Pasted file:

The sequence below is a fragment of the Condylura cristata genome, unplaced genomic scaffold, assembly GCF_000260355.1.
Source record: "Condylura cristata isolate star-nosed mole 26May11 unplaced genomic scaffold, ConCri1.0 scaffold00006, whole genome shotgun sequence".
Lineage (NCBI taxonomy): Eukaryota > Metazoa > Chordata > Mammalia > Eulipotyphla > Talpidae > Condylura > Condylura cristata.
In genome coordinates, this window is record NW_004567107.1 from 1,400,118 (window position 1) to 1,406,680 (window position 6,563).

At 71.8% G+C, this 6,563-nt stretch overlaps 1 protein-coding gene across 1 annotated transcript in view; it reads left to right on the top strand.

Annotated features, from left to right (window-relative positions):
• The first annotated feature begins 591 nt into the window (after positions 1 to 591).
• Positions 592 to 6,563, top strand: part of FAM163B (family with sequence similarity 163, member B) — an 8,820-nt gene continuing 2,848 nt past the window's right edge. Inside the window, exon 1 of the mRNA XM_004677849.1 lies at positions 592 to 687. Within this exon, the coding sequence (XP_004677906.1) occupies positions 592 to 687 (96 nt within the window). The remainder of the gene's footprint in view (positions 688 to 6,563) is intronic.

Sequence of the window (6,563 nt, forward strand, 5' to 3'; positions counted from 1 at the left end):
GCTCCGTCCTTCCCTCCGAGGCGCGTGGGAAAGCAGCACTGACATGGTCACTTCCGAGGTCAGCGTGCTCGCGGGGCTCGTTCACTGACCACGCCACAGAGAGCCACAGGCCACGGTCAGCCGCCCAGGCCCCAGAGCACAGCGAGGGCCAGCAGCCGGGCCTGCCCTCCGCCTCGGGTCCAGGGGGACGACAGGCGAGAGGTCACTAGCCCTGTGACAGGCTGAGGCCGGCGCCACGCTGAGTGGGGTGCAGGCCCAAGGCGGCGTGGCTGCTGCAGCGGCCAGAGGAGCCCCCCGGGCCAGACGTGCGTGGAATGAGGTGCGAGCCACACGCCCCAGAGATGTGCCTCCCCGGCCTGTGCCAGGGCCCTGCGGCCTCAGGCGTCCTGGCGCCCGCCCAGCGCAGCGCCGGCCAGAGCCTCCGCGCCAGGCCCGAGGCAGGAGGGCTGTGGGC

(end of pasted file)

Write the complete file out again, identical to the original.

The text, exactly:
The sequence below is a fragment of the Condylura cristata genome, unplaced genomic scaffold, assembly GCF_000260355.1.
Source record: "Condylura cristata isolate star-nosed mole 26May11 unplaced genomic scaffold, ConCri1.0 scaffold00006, whole genome shotgun sequence".
Lineage (NCBI taxonomy): Eukaryota > Metazoa > Chordata > Mammalia > Eulipotyphla > Talpidae > Condylura > Condylura cristata.
In genome coordinates, this window is record NW_004567107.1 from 1,400,118 (window position 1) to 1,406,680 (window position 6,563).

At 71.8% G+C, this 6,563-nt stretch overlaps 1 protein-coding gene across 1 annotated transcript in view; it reads left to right on the top strand.

Annotated features, from left to right (window-relative positions):
• The first annotated feature begins 591 nt into the window (after positions 1 to 591).
• Positions 592 to 6,563, top strand: part of FAM163B (family with sequence similarity 163, member B) — an 8,820-nt gene continuing 2,848 nt past the window's right edge. Inside the window, exon 1 of the mRNA XM_004677849.1 lies at positions 592 to 687. Within this exon, the coding sequence (XP_004677906.1) occupies positions 592 to 687 (96 nt within the window). The remainder of the gene's footprint in view (positions 688 to 6,563) is intronic.

Sequence of the window (6,563 nt, forward strand, 5' to 3'; positions counted from 1 at the left end):
GCTCCGTCCTTCCCTCCGAGGCGCGTGGGAAAGCAGCACTGACATGGTCACTTCCGAGGTCAGCGTGCTCGCGGGGCTCGTTCACTGACCACGCCACAGAGAGCCACAGGCCACGGTCAGCCGCCCAGGCCCCAGAGCACAGCGAGGGCCAGCAGCCGGGCCTGCCCTCCGCCTCGGGTCCAGGGGGACGACAGGCGAGAGGTCACTAGCCCTGTGACAGGCTGAGGCCGGCGCCACGCTGAGTGGGGTGCAGGCCCAAGGCGGCGTGGCTGCTGCAGCGGCCAGAGGAGCCCCCCGGGCCAGACGTGCGTGGAATGAGGTGCGAGCCACACGCCCCAGAGATGTGCCTCCCCGGCCTGTGCCAGGGCCCTGCGGCCTCAGGCGTCCTGGCGCCCGCCCAGCGCAGCGCCGGCCAGAGCCTCCGCGCCAGGCCCGAGGCAGGAGGGCTGTGGGC